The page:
Underground spaces and cavernous recesses have been used and adapted to serve as places of religious worship since the beginnings of civilization. In the 13th century, if not before, the making of both cave and monolithic churches was developed in Ethiopia. The Ethiopian monolith is unique to Christian religious architecture anywhere in the world. It is in Ethiopia, and only there, that the craft of hewing churches from the rock survives to the present day, but only just. It is known that a very small number of Ethiopian craftsman are engaged in perpetuating this activity using ancient methods and hand tools but, following the social and economic changes introduced by the Derg in 1974, and the surge in availability of hydro-electric power from the recently built dam over the Takazze river (and soon the Nile), both the craftsman and their hand-held hammers and chisels lie on the verge of extinction.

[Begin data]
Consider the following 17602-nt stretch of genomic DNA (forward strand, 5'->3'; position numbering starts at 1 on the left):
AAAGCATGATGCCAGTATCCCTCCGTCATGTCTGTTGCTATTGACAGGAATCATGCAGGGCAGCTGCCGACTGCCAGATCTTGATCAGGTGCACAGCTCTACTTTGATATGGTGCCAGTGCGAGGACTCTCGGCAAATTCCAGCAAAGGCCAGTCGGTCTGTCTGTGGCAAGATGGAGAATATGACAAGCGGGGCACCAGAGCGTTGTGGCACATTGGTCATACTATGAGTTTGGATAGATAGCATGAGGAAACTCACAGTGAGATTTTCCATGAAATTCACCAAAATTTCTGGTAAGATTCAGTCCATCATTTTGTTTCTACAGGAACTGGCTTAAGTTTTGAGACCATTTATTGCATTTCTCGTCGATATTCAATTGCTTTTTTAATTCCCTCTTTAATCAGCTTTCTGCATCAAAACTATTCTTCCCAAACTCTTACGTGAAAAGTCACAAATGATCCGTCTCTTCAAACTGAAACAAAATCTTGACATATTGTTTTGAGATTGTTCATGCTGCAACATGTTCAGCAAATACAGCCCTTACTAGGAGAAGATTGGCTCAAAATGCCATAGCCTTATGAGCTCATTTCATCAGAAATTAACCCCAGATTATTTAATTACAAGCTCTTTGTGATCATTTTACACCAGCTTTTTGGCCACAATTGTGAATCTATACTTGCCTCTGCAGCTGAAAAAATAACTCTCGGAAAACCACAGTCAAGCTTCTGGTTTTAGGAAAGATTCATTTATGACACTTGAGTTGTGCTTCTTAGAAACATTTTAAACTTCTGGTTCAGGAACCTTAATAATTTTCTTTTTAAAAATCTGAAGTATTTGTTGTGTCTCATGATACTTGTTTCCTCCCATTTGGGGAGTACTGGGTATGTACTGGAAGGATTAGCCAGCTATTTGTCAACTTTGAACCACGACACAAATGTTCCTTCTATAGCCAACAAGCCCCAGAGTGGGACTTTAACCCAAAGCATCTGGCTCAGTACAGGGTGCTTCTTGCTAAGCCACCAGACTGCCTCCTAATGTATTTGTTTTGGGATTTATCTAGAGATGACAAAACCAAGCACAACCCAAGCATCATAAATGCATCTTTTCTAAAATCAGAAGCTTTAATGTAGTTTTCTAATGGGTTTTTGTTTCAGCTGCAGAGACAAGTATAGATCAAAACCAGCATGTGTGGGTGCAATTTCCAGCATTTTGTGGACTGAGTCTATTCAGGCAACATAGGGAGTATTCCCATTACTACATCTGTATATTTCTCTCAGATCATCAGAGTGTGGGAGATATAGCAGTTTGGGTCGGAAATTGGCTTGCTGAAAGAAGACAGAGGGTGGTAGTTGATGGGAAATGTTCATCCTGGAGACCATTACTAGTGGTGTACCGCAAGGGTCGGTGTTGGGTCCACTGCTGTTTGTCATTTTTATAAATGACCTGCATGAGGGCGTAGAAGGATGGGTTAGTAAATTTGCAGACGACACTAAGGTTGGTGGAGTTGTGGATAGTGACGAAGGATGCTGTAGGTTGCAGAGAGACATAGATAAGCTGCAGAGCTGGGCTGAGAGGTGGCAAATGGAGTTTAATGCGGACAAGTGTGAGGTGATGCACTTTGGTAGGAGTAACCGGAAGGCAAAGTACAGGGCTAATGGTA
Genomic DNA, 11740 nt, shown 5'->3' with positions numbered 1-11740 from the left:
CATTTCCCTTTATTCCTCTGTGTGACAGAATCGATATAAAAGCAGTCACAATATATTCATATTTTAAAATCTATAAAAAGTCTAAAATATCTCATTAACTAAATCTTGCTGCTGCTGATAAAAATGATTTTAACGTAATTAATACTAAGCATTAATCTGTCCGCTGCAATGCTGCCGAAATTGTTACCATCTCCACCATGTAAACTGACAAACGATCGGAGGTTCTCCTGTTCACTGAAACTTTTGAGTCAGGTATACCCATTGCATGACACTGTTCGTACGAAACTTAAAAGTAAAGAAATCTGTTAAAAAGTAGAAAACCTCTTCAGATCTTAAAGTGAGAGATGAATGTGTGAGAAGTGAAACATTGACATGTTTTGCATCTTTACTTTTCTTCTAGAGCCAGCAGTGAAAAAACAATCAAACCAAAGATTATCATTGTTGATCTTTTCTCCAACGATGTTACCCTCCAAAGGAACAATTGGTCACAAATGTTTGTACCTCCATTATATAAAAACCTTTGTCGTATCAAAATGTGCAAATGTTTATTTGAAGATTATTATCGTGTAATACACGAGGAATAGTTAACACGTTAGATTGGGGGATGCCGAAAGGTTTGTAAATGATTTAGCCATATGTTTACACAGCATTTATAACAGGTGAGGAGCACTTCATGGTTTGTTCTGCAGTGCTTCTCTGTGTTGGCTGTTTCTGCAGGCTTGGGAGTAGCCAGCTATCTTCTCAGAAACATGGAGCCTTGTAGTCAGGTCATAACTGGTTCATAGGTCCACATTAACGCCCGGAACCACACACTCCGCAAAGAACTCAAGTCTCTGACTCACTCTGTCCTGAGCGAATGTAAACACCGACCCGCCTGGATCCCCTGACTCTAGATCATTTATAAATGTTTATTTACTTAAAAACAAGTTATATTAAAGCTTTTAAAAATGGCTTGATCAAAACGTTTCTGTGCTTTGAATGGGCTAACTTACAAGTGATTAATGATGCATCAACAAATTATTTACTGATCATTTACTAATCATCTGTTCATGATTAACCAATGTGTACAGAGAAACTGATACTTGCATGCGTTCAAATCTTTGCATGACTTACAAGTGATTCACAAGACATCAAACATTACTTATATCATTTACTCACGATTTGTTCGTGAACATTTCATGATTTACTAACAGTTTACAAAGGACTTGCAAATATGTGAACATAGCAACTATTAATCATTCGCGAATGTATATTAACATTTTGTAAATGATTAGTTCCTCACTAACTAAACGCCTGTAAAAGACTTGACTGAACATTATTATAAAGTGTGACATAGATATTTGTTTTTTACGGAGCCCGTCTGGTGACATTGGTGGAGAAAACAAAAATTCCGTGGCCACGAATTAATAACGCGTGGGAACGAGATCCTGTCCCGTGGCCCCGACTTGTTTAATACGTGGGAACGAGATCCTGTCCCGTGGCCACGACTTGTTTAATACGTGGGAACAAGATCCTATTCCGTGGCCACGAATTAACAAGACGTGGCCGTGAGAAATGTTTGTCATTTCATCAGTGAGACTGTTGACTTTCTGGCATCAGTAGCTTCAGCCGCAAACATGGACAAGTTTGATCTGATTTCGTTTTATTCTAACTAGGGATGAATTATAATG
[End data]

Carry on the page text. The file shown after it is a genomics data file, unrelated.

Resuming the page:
Michael Gervers, PhD
Professor of History
University of Toronto



A project sponsored by the ARCADIA FUND

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